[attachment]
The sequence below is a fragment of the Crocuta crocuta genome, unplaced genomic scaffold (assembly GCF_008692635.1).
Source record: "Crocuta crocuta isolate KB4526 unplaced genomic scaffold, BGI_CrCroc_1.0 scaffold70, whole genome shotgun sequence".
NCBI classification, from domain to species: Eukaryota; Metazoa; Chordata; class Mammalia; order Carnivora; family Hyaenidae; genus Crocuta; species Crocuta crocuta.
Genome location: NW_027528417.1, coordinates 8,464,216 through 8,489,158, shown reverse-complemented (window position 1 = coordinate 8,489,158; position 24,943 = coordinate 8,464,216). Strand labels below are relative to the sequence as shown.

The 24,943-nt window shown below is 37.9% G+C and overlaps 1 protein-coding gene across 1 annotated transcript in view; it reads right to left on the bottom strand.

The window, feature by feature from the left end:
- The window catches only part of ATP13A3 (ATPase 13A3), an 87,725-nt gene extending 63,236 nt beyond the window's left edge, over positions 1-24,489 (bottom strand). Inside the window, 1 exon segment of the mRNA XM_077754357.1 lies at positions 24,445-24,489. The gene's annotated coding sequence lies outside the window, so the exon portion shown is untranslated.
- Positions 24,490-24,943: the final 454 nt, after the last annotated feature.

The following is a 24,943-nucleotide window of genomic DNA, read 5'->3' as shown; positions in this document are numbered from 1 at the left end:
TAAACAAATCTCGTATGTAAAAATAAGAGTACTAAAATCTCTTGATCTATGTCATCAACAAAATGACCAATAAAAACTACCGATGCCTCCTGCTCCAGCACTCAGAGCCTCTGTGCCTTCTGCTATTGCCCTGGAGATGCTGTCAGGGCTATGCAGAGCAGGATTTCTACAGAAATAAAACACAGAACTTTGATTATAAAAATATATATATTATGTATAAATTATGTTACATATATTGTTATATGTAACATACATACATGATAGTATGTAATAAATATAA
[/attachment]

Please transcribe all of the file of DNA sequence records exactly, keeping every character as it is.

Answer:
The sequence below is a fragment of the Crocuta crocuta genome, unplaced genomic scaffold (assembly GCF_008692635.1).
Source record: "Crocuta crocuta isolate KB4526 unplaced genomic scaffold, BGI_CrCroc_1.0 scaffold70, whole genome shotgun sequence".
NCBI classification, from domain to species: Eukaryota; Metazoa; Chordata; class Mammalia; order Carnivora; family Hyaenidae; genus Crocuta; species Crocuta crocuta.
Genome location: NW_027528417.1, coordinates 8,464,216 through 8,489,158, shown reverse-complemented (window position 1 = coordinate 8,489,158; position 24,943 = coordinate 8,464,216). Strand labels below are relative to the sequence as shown.

The 24,943-nt window shown below is 37.9% G+C and overlaps 1 protein-coding gene across 1 annotated transcript in view; it reads right to left on the bottom strand.

The window, feature by feature from the left end:
- The window catches only part of ATP13A3 (ATPase 13A3), an 87,725-nt gene extending 63,236 nt beyond the window's left edge, over positions 1-24,489 (bottom strand). Inside the window, 1 exon segment of the mRNA XM_077754357.1 lies at positions 24,445-24,489. The gene's annotated coding sequence lies outside the window, so the exon portion shown is untranslated.
- Positions 24,490-24,943: the final 454 nt, after the last annotated feature.

The following is a 24,943-nucleotide window of genomic DNA, read 5'->3' as shown; positions in this document are numbered from 1 at the left end:
TAAACAAATCTCGTATGTAAAAATAAGAGTACTAAAATCTCTTGATCTATGTCATCAACAAAATGACCAATAAAAACTACCGATGCCTCCTGCTCCAGCACTCAGAGCCTCTGTGCCTTCTGCTATTGCCCTGGAGATGCTGTCAGGGCTATGCAGAGCAGGATTTCTACAGAAATAAAACACAGAACTTTGATTATAAAAATATATATATTATGTATAAATTATGTTACATATATTGTTATATGTAACATACATACATGATAGTATGTAATAAATATAA